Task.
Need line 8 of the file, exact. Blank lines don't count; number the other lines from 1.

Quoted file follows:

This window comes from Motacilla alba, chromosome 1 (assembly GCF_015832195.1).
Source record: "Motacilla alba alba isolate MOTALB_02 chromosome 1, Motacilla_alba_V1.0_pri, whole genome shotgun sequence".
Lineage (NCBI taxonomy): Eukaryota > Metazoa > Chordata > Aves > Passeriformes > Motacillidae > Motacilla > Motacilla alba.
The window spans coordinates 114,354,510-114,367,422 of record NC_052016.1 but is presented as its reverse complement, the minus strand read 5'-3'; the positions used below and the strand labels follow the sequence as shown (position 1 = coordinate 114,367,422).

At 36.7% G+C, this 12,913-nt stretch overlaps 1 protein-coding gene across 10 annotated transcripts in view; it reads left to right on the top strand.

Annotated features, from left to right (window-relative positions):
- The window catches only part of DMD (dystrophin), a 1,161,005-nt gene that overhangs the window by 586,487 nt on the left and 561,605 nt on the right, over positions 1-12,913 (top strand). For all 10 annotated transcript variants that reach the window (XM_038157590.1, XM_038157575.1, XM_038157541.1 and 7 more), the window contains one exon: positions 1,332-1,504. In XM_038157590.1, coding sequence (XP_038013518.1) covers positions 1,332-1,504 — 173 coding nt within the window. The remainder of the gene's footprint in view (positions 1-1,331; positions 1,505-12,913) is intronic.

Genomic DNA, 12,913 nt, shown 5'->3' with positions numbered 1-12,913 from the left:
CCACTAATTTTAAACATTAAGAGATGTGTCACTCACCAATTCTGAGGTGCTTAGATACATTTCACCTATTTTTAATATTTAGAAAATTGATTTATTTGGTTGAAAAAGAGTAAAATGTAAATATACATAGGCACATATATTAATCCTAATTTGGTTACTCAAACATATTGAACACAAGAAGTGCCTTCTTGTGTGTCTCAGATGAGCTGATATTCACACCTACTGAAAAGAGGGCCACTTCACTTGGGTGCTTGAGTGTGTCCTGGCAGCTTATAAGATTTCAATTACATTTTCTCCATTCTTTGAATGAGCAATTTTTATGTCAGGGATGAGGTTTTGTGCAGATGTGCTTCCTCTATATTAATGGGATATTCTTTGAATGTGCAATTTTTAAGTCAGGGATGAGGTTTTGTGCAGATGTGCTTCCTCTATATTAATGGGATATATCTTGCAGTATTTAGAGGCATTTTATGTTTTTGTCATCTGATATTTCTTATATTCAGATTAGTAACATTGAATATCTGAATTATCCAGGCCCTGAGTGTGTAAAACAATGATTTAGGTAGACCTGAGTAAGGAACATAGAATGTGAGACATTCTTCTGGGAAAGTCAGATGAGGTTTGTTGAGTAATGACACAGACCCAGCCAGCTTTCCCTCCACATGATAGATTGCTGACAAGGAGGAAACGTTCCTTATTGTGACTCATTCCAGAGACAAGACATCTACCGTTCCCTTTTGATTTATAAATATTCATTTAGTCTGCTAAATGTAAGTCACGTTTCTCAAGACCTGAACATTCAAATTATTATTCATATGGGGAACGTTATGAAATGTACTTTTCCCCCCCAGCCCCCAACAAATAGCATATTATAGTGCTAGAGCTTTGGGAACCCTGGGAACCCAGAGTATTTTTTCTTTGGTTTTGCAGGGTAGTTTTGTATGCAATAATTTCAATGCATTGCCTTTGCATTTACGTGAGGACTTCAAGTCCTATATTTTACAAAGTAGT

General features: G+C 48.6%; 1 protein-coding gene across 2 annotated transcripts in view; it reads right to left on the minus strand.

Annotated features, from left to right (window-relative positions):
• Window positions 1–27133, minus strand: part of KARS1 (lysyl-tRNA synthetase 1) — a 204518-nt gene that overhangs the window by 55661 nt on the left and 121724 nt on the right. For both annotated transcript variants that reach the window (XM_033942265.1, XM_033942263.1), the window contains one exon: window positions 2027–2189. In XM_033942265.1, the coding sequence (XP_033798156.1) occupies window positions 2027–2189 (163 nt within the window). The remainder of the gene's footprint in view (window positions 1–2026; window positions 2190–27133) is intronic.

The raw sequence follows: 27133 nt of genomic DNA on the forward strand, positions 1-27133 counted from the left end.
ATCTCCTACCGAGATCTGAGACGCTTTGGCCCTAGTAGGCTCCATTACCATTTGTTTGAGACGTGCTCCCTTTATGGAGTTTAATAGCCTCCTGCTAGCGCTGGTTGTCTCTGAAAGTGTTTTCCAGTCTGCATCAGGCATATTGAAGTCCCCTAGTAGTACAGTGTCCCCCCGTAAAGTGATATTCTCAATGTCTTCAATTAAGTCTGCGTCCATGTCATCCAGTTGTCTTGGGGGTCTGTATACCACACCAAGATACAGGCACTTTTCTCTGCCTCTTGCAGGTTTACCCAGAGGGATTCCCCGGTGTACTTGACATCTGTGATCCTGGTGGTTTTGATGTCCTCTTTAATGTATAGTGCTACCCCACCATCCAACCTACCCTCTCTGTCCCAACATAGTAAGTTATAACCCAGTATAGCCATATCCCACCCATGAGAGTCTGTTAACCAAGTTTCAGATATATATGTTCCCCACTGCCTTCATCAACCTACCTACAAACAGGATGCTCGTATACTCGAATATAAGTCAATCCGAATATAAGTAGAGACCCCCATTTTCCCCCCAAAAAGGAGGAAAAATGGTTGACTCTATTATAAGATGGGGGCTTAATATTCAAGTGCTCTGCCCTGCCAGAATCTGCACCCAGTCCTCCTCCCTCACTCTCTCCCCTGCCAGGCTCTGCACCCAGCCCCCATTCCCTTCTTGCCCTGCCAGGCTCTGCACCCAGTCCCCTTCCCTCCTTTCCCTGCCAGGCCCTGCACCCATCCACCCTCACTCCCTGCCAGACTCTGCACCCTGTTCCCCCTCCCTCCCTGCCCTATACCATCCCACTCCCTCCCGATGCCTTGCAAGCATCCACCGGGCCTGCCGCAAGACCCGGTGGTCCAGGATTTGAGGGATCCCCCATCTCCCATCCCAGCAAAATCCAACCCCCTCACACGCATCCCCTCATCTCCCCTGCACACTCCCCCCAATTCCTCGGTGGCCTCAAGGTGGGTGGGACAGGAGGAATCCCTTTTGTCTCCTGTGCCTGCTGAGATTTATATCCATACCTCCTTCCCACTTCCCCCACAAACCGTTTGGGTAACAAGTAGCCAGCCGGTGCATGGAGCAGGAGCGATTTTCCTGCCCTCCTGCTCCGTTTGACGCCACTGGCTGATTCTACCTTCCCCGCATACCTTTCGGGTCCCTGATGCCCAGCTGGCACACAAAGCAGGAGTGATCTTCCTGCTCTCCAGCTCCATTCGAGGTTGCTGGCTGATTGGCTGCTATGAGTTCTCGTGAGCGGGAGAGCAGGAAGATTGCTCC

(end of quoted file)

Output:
Genomic DNA, 12,913 nt, shown 5'->3' with positions numbered 1-12,913 from the left: